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Over the past century, ‘cannabis’ has been a taboo in mainstream society in nearly every country on the planet, despite the fact that this naturally-occurring plant was once ubiquitous to many countries around the world, and used medicinally and spiritually thousands of years ago.

However, over the past couple of decades attitudes towards cannabis have been changing, with more countries and US states changing cannabis laws every year.

If you are wondering whether or not you’ll ever see the day when cannabis is decriminalised/legalised in your country, (hopefully) that day may not be too far away. We all know about the legalities of cannabis in the Netherlands, but with Uruguay recently legalising cannabis and US states such as Colorado recently legalising cannabis completely, it seems that Westernised outlook on cannabis is changing for the better.

Let’s take a look at some shining examples of modern locales whose attitude towards marijuana planting are becoming more liberal, and the UK and its rocky relationship with cannabis:

60448_holland-flagThe Netherlands

As a modern, highly developed nation with a thriving economy, excellent standard of living and an important presence on the world stage, The Netherlands is a shining example of how a developed country can enjoy an enviable level of success whilst maintaining a liberal attitude towards cannabis.

In fact, by treating its citizens as adults, lawmakers in The Netherlands have managed to contradict the speculation of many anti-cannabis activists in a number of key areas:

  • Decriminalisation doesn’t mean increased usage: The average usage percentage of cannabis in The Netherlands is lower than in Italy, The USA, Canada, Australia and Spain, despite the fact that it is readily available: This goes to show that legalisation does not automatically mean that usage rates will skyrocket.
  • Drug-related deaths won’t necessarily sky-rocket: The Netherlands is known to have one of the lowest rates of drug-related deaths in Europe.
  • Cannabis decriminalisation doesn’t equate to a lower standard of living: In fact, Dutch citizens have a lot to be proud of, living in a country which regularly ranks within the top 15 countries on the planet based on GDP (PPP) per capita.

Cannabis_Flag_of_UruguayUruguay

As a country with perhaps the most relaxed laws in the world relating to cannabis cultivation, distribution and consumption, Uruguay is being keenly watched by the global community, as governments everywhere seek inspiration in the struggle to combat the horrors of organised crime and drug trafficking.

By taking a stand against cartels and their narcotic-slinging minions, the Uruguayan government is ensuring that its citizens can enjoy state-controlled, officially-licenced produce from reputable producers, at fair prices.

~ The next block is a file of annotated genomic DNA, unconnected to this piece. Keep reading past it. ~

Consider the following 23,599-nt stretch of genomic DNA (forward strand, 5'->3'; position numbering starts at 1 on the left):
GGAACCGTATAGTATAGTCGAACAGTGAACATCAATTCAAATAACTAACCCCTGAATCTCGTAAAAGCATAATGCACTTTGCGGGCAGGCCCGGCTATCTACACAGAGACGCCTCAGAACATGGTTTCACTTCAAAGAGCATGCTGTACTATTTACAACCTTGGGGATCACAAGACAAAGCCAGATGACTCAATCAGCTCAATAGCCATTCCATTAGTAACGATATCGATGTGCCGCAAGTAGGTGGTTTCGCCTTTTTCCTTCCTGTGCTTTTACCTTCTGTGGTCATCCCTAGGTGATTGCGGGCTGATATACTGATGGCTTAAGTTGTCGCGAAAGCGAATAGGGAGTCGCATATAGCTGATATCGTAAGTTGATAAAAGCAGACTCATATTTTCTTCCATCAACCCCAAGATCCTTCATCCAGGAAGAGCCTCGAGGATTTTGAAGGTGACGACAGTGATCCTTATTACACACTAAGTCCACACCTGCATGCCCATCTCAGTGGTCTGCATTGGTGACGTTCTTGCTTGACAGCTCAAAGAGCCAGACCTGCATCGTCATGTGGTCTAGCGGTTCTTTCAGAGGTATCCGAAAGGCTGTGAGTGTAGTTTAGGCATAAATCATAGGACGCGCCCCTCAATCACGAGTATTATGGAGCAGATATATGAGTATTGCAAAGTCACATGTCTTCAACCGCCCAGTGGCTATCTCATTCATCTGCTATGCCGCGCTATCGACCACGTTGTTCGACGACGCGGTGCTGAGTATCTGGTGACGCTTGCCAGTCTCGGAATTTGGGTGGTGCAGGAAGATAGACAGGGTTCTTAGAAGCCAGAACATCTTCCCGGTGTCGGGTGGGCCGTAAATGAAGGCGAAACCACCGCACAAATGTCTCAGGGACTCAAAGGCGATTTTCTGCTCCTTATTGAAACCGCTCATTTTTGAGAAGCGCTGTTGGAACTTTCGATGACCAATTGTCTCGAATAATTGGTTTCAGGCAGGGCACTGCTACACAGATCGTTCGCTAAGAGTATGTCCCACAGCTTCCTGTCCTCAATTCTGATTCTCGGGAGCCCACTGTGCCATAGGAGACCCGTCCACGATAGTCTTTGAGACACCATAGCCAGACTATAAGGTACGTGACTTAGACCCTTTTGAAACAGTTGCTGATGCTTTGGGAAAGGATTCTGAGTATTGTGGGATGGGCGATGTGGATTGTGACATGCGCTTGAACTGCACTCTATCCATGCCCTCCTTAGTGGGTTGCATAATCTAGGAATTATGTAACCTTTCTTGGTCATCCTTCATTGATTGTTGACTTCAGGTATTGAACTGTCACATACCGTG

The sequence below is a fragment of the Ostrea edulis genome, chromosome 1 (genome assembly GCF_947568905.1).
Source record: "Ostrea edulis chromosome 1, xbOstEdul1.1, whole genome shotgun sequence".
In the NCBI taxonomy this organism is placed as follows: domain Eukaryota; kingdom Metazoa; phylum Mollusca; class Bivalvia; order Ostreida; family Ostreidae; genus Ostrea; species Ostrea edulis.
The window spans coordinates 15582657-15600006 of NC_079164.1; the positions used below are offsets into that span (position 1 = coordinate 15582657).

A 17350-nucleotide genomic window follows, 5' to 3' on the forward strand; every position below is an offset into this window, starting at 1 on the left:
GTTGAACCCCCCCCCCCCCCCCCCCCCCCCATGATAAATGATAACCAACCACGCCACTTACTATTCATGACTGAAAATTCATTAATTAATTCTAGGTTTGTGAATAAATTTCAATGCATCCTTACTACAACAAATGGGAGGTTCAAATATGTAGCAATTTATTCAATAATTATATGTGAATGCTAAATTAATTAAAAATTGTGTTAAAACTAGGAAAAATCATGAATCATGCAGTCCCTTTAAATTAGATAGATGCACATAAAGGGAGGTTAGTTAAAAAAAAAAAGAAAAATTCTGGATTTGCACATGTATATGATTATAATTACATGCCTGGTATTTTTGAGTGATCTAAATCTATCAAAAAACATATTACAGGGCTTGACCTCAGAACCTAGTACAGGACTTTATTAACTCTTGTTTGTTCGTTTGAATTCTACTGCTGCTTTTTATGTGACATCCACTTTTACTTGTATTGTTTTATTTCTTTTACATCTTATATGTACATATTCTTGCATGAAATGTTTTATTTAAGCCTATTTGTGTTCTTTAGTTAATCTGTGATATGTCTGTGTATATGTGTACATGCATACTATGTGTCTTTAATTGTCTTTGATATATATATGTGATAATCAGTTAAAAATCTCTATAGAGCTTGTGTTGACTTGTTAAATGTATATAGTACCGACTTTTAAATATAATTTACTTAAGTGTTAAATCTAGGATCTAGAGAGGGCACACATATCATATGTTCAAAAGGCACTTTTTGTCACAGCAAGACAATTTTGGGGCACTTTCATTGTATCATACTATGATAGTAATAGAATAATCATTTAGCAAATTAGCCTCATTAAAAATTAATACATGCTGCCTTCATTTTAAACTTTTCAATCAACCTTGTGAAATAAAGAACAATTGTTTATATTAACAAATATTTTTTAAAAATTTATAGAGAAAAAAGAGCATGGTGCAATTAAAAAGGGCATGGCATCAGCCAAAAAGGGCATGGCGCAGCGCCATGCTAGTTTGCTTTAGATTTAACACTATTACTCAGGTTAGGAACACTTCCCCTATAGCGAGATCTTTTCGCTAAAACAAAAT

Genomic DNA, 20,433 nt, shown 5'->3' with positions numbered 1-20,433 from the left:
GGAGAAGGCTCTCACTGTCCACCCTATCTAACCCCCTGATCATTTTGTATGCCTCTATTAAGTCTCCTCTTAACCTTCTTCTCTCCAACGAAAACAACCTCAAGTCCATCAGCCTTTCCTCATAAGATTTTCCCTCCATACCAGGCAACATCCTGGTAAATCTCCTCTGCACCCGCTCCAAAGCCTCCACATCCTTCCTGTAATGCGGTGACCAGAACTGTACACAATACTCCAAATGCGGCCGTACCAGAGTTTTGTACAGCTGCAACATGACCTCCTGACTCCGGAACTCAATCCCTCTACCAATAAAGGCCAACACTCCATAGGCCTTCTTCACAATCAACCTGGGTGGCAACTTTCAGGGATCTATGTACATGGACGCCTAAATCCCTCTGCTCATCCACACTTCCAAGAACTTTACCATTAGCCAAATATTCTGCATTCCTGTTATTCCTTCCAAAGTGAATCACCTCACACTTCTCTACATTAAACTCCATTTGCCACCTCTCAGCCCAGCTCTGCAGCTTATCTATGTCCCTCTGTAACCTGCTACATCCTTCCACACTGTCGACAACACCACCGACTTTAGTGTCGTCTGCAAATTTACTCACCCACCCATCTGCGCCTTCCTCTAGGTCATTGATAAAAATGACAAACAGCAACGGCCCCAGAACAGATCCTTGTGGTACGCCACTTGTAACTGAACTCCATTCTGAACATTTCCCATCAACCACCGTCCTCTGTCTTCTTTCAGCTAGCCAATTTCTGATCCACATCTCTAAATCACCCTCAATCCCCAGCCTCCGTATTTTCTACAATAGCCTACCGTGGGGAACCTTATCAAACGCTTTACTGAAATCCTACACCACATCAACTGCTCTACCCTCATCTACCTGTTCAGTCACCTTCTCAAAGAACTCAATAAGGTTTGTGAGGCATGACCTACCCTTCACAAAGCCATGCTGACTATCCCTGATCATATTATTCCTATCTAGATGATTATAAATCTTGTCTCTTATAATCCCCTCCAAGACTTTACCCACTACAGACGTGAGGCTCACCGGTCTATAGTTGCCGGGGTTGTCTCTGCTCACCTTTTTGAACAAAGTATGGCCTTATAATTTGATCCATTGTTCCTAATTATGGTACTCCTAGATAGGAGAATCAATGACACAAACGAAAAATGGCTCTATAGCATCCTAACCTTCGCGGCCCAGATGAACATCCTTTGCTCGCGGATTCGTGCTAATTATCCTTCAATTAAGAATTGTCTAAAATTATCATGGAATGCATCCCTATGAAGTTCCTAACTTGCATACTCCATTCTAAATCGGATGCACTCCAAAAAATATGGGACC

tumblr_m641c2Fv3M1rxeovlo1_400USA

Whilst only 2 out of 50 states in the USA currently allow the legal use of recreational cannabis (with the herb maintaining its illegal status on a federal level) there is little doubt that change is in the air:

  • Over the past few decades, ‘medical marijuana’ has made waves in the states, with increasingly relaxed laws relating to this potent treatment allowing doctors in many territories to prescribe specially-controlled quantities of the herb to their patients.
  • Washington and Colorado have recently legalised the recreational cannabis, leading to a massive boom in tourism and a boost to their economies.  You read right. Legalised.
  • Far from creating dens of iniquity wherever cannabis legalisation takes root, communities in liberal states have witnessed a drop in both crime and addiction rates.

uk_flag_daily_smokerUK

  • In the UK cannabis was decriminalised between 2004 to 2009 meaning that cannabis was classified from a class B drug to a class C drug. This effectively began the process of decriminalisation, as police finding small amounts of cannabis on an adult did not have to arrest, effectively saving police time and taxpayer money.  Penalties for growing/dealing were also reduced, although not significantly.
  • It was still a step in the right direction until cannabis was reclassified ads a class B drug in 2009 due in no small part to the tabloids who relentlessly campaigned for its re-criminalisation, using propaganda and scare stories.
  • Since then in the UK the government has legalised Sativex, a Cannabis-based spray made by G.W Pharmaceuticals.  This is a good progress for medical cannabis patients, and there is hope for further progress with cannabis-based medicine in the future.  It still begs belief that the same ingredient that is the effective part of this medicine can still be illegal in its NATURAL FORM.
  • However, it could be bright in the future with a good campaign effort and more success stories of other nations adopting a more sensible approach and creating successful cannabis industries that the UK simply cannot afford not to keep up with! So watch this space, Britain.
  • In the UK Cannabis seeds such as Greenhouse Seeds and Sensi Seeds are legal to buy and sell; however they are not allowed to be germinated.

Special mentions should also go out to the Basque region of Spain, which has also decriminalised cannabis, and other countries such as Israel with progressive medicinal policies.

So there you have it. What are your thoughts? Are we due more sensible cannabis laws? Or will out Government keep ignoring progress and keep cannabis illegal? Only time will tell.

But you can do your bit – join the campaign, and raise cannabis awareness.  Millions of people in the UK smoke cannabis.  United we have a massive voice!

See you in Hyde Park!

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